President Joe Biden, in a rare prime-time speech, condemned Donald Trump and his "MAGA Republicans" as he urged the nation to unite against threats to American democracy.
Biden took the stage shortly after 8 p.m. on Thursday at Independence Historical Park in Philadelphia, where several hundred people were sitting in white lawn chairs and Independence Hall's facade was lit up in red and blue.
"This is where the United States Constitution was written and debated," Biden said. "This is where we set in motion the most extraordinary experiment of self-government the world has ever known."
"But as I stand here tonight, equality and democracy are under assault," he continued. "We do ourselves no favor to pretend otherwise. So, tonight, I've come to this place where it all began, to speak as plainly as I can to the nation about the threats we face, about the power we have in our hands to meet these threats and about the incredible future that lies in front of us if only we choose it."
The president mentioned his Oval Office predecessor by name as he assailed Republicans who refuse to accept the 2020 election results, defend those who stormed the Capitol on Jan. 6 or want to strip away abortion rights and other privacy concerns.
"Too much of what's happening in our country today is not normal," he said. "Donald Trump and the MAGA Republicans represent an extremism that threatens the very foundations of our republic."
Biden made a distinction between the so-called MAGA Republicans and other conservatives, stating "not every Republican embraces that extreme ideology."
"I know, because I've been able to work with these mainstream Republicans," he said. "But there's no question that the Republican party today is dominated, driven, and intimidated by Donald Trump and the MAGA Republicans and that is a threat to this country."
Biden's urgent rhetoric mirrors his 2020 messaging, in which he presented himself as a clear contrast to Trump and the race itself as an inflection point for the nation.
He made that comparison again Thursday, telling the crowd: "Now America must choose to move forward or to move backward, to build a future obsessed about the past, to be a nation of hope, unity, and optimism or a nation of fear, division and of darkness."
Administration officials had teased Biden's speech as an extension of his "soul of the nation" message, which first emerged in 2017 after white nationalists clashed with counter protesters in Charlottesville, Virginia -- the incident Biden said inspired him to run for president.
Biden on Thursday said all Americans are called by "duty and conscience to confront extremists" and to reject political violence.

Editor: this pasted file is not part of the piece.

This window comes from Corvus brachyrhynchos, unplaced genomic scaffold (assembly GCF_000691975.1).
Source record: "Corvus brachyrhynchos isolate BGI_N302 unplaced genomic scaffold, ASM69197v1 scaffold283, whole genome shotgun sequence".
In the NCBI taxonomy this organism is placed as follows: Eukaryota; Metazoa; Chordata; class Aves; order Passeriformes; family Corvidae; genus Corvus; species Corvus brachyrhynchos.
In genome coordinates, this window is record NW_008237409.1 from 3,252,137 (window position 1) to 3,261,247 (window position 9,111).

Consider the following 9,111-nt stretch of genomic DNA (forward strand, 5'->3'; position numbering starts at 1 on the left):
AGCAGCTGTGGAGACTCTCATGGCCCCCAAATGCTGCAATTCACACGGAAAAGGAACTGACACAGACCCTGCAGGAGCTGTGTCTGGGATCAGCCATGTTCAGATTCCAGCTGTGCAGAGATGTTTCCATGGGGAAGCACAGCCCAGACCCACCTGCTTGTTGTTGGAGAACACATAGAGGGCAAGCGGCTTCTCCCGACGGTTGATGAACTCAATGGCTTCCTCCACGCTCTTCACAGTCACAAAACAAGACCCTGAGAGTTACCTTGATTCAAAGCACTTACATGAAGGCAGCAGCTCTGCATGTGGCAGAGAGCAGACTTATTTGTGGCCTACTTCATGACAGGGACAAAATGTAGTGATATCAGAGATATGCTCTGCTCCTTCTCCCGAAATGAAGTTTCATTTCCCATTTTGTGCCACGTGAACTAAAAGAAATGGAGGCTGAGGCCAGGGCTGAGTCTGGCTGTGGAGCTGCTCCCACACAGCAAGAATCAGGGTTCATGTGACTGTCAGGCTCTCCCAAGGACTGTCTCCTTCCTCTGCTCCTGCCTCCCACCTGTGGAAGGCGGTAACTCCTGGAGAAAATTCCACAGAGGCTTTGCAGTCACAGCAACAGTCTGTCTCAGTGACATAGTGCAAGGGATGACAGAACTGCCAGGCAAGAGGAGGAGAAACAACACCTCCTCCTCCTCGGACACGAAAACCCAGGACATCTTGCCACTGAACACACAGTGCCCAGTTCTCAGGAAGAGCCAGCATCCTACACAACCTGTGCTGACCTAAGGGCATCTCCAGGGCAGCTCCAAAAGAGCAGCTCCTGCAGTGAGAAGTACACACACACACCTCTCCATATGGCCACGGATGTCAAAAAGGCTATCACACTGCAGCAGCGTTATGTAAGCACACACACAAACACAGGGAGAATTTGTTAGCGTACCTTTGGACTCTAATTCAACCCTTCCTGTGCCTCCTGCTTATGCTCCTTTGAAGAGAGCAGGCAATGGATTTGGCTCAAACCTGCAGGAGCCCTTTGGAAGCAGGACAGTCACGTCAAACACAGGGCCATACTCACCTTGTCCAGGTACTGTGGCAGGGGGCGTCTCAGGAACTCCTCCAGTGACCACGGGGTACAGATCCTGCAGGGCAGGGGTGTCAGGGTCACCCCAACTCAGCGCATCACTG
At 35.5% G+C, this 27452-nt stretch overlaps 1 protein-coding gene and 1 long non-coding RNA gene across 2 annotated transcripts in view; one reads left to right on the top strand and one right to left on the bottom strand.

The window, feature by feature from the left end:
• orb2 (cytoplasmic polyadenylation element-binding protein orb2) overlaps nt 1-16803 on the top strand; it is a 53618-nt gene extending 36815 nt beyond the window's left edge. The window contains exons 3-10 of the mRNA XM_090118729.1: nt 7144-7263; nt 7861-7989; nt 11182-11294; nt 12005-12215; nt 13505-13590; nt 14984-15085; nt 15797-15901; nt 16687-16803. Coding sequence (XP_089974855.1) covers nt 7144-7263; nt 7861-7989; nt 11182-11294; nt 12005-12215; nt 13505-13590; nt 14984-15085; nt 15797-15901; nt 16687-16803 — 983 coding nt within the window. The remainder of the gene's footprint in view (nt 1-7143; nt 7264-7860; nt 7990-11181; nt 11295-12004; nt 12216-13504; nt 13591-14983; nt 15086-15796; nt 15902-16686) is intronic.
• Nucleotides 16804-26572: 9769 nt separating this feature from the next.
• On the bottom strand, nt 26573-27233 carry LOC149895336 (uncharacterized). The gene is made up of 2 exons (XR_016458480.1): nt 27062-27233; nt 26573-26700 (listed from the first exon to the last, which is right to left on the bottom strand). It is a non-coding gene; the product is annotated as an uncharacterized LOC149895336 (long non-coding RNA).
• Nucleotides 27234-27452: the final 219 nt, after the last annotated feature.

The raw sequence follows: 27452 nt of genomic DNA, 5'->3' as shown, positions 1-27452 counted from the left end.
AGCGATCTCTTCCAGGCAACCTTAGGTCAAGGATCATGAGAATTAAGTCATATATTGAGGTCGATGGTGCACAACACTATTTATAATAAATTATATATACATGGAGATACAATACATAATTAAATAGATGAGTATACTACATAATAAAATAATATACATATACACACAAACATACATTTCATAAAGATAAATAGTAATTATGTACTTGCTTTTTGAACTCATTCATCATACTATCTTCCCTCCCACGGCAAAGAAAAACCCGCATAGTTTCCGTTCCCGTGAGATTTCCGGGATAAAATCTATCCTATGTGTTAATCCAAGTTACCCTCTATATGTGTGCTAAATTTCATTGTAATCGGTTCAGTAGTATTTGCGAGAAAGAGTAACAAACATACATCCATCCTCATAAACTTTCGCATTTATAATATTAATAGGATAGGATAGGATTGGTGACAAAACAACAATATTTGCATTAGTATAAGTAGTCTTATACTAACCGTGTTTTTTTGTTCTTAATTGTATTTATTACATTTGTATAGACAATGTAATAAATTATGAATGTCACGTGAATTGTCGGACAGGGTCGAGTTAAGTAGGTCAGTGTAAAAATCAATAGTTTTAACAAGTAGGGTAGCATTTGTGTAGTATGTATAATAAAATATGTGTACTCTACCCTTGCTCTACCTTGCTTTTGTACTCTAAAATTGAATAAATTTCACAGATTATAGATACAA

"We are still at our core a democracy, and yet, history tells us that blind loyalty to a single leader and a willingness to engage in political violence is fatal to democracy," he said.
Biden's appearance in Philadelphia is his second of three stops in the battleground state of Pennsylvania this week alone.
At Wilkes University, where made the case Tuesday for his administration's plan for policing and crime prevention, Biden went after MAGA Republicans for their response to the Jan. 6 attack and the FBI search at Trump's Mar-a-Lago estate.
"For God's sake, whose side are you on? Whose side are you on?" a fired-up Biden asked.
The GOP issued a preemptive rebuttal of Biden's remarks, with House Minority Leader Kevin McCarthy speaking in Scranton (Biden's hometown) just hours before the president took the stage in Philadelphia.
McCarthy criticized Democrats on inflation, crime and the border before demanding Biden "apologize for slandering tens of millions of Americans as fascists" after the president previously described the ideology being adopted by MAGA Republicans as "semi-facism."
"What Joe Biden doesn't understand is that the soul of America is the tens of millions of hard working people, loving families, and law-abiding citizens whom he vilified for simply wanting a stronger, safer, and more prosperous country," McCarthy said.
"The soul of America is not the ruling class in Washington, it is the law-abiding, tax-paying American citizen," McCarthy said. "The soul of America is our determination to get up and go to work everyday, provide for our families, to love our children, be involved in their education and ensure that this nation and its people always come first."
- ABC News' Justin Gomez, Mary Bruce, Sarah Kolinovsky and Molly Nagle contributed to this report.